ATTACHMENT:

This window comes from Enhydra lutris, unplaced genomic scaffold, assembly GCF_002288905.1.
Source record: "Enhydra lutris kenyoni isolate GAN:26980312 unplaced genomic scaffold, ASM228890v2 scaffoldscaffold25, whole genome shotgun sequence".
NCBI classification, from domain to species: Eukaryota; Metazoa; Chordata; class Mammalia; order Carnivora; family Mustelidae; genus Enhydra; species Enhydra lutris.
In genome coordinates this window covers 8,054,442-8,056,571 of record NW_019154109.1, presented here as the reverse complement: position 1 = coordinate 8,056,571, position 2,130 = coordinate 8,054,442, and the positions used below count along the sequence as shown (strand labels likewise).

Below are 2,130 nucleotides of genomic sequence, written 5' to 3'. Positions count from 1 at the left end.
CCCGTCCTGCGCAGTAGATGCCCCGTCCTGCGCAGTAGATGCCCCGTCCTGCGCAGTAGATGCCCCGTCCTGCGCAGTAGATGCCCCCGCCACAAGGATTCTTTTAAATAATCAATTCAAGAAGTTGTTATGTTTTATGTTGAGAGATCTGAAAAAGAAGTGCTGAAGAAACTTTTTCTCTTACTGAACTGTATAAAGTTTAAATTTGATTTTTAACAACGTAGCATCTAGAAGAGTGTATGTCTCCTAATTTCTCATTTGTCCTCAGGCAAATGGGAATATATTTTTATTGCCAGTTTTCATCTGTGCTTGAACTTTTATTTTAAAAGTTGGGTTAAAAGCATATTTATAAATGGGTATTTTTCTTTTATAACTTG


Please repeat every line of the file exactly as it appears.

This window comes from Enhydra lutris, unplaced genomic scaffold, assembly GCF_002288905.1.
Source record: "Enhydra lutris kenyoni isolate GAN:26980312 unplaced genomic scaffold, ASM228890v2 scaffoldscaffold25, whole genome shotgun sequence".
NCBI classification, from domain to species: Eukaryota; Metazoa; Chordata; class Mammalia; order Carnivora; family Mustelidae; genus Enhydra; species Enhydra lutris.
In genome coordinates this window covers 8,054,442-8,056,571 of record NW_019154109.1, presented here as the reverse complement: position 1 = coordinate 8,056,571, position 2,130 = coordinate 8,054,442, and the positions used below count along the sequence as shown (strand labels likewise).

Below are 2,130 nucleotides of genomic sequence, written 5' to 3'. Positions count from 1 at the left end.
CCCGTCCTGCGCAGTAGATGCCCCGTCCTGCGCAGTAGATGCCCCGTCCTGCGCAGTAGATGCCCCGTCCTGCGCAGTAGATGCCCCCGCCACAAGGATTCTTTTAAATAATCAATTCAAGAAGTTGTTATGTTTTATGTTGAGAGATCTGAAAAAGAAGTGCTGAAGAAACTTTTTCTCTTACTGAACTGTATAAAGTTTAAATTTGATTTTTAACAACGTAGCATCTAGAAGAGTGTATGTCTCCTAATTTCTCATTTGTCCTCAGGCAAATGGGAATATATTTTTATTGCCAGTTTTCATCTGTGCTTGAACTTTTATTTTAAAAGTTGGGTTAAAAGCATATTTATAAATGGGTATTTTTCTTTTATAACTTG